3 Justifications of criminalSanctions• Deterrence• Incapacitation• Rehabilitation
Deterrence• Deterrence targets the individual.• It is a form of a punishment to deter peoplefrom committing a future crime or offenses.• The concept is to install fear in people to makesure they do not commit crimes.
Incapacitation• It is based on utilitarianism-like deterrence.• Does not require any root causes of criminalbehavior.• The factor in this model is to reduce crime byputting the criminal in jail so he/she does nothave a chance to commit more crimes.
Rehabilitation• Rehabilitation model assumes that criminalbehavior is caused by some factor.• Some factors could be:– a persons social surroundings– psychological development– biological makeup
Classical Theory on Punishment• One of the earliest approaches to explainingthe causes of crime was classical theory.• Classical theory is explained as: Peopleexercise free will and are responsible fortheir actions (Lily, p. 20).• The punishment should fit the crime, notthe physical characteristics of the criminal.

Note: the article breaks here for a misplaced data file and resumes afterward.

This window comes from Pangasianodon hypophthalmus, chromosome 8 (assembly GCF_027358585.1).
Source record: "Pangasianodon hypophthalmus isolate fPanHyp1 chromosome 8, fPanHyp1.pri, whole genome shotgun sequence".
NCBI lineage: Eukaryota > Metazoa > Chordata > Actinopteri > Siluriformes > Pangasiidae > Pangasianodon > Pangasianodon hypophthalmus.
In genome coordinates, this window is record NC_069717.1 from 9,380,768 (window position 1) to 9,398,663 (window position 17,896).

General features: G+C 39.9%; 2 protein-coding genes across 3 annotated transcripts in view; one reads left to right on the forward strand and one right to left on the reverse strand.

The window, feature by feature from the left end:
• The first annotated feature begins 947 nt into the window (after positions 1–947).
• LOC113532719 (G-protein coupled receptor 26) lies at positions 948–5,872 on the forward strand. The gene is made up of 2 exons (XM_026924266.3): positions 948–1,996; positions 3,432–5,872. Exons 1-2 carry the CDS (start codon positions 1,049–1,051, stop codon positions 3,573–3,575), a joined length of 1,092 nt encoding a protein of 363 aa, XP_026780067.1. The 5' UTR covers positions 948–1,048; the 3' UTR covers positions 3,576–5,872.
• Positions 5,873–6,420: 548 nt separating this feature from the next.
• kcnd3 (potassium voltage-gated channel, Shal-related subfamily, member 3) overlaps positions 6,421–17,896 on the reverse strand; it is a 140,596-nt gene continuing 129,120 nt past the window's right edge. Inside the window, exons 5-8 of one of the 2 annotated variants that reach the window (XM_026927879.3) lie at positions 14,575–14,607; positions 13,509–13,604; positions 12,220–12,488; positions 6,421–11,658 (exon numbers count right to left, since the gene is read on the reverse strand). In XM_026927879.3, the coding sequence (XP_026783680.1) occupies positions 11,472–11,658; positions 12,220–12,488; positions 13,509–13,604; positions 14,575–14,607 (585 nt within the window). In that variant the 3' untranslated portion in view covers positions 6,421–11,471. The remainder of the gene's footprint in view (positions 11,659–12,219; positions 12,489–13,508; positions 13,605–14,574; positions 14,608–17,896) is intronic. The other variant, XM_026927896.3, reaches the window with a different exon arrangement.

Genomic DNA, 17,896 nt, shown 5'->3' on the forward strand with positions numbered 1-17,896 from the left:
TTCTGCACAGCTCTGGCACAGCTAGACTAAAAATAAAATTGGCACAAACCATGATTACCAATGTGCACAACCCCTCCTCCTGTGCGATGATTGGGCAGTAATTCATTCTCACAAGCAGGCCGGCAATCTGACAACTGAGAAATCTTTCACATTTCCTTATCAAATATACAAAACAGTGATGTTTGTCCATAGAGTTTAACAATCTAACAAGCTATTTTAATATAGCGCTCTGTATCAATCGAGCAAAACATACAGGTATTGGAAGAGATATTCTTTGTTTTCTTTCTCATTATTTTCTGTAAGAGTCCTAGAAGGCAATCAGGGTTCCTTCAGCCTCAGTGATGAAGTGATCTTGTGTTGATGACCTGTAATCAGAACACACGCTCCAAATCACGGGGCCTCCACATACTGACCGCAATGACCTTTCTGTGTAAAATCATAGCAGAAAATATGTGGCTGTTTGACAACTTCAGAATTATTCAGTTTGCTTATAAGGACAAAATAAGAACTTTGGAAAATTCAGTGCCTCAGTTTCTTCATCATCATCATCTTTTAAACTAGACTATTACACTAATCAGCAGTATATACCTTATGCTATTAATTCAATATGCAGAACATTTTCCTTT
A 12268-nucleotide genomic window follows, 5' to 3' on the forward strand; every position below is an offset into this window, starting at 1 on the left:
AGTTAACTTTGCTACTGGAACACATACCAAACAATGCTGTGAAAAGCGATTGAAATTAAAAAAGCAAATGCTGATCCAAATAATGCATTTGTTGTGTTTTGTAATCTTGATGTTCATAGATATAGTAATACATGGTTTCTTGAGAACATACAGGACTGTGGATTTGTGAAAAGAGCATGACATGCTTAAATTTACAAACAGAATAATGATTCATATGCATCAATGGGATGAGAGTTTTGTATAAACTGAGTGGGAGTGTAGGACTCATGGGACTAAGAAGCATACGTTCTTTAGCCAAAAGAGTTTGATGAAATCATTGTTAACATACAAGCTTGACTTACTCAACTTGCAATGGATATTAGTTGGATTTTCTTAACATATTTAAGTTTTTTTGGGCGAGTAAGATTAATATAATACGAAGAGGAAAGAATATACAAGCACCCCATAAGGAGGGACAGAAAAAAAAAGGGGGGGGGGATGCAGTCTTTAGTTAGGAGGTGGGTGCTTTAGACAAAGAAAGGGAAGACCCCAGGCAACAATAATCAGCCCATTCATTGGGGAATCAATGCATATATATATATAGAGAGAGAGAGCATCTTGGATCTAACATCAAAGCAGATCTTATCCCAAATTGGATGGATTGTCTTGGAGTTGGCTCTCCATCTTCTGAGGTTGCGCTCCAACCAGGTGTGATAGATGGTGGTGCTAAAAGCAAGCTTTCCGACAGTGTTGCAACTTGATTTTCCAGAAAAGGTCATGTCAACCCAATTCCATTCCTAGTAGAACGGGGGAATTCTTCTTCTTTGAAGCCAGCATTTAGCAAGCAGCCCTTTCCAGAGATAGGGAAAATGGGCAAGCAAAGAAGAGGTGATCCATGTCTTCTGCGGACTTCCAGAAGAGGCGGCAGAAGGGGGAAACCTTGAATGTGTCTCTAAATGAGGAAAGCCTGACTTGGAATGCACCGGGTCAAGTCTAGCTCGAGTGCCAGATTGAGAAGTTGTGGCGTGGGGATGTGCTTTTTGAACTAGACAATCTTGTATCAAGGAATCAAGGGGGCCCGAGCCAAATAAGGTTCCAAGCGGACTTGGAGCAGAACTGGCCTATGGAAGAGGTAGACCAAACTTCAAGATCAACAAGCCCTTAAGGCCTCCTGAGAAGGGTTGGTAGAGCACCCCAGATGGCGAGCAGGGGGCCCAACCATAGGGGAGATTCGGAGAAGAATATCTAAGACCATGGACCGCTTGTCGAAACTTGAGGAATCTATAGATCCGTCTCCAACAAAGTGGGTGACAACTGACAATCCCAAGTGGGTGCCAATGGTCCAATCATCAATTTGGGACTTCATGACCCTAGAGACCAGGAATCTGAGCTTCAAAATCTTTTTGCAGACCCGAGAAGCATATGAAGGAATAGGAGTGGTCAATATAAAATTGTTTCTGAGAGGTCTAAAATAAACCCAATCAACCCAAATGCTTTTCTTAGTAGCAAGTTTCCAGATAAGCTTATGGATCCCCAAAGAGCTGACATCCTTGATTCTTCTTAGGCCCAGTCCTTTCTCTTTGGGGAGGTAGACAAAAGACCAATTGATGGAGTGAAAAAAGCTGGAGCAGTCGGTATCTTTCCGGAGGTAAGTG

(Con’t) Classical Theory onPunishment• Crime is attractive when it promises greatbenefits with little effort.• Crime may be controlled by the fear ofpunishment.• Punishment will deter criminal behavior.
Positivist Theory on Punishment• Lombroso, “the father of modern criminology”explains that criminals have certain physicalcharacteristics.– Large jaws– Low sloping forehead– High cheekbones– Flattened nose– Handle shaped ears
In conclusionPunishment is determined differently all around.Deterrence tries to put fear in people.Incapacitation puts people in prison so they donot have a chance to commit more crimes.Rehabilitation states that factors of biological,surroundings, and psychological plays a role inthe criminal behavior. The classical theoryexplains that people are free to do what theywant and know the consequences or rewards fortheir actions. The positivist theory is explained asyou can distinguish a criminal by their physicalcharacterisitics.
References• Cullen, Francis T., and Richard A. Ball. "Chapter2." Criminological Theory: Context andConsequences. By J. Robert Lilly. London:SAGE, 2011. 20-24. Print.• The Positive School: Biological andPsychological Factors." N.p., 22 Nov. 2005.Web. 29 Apr. 2013.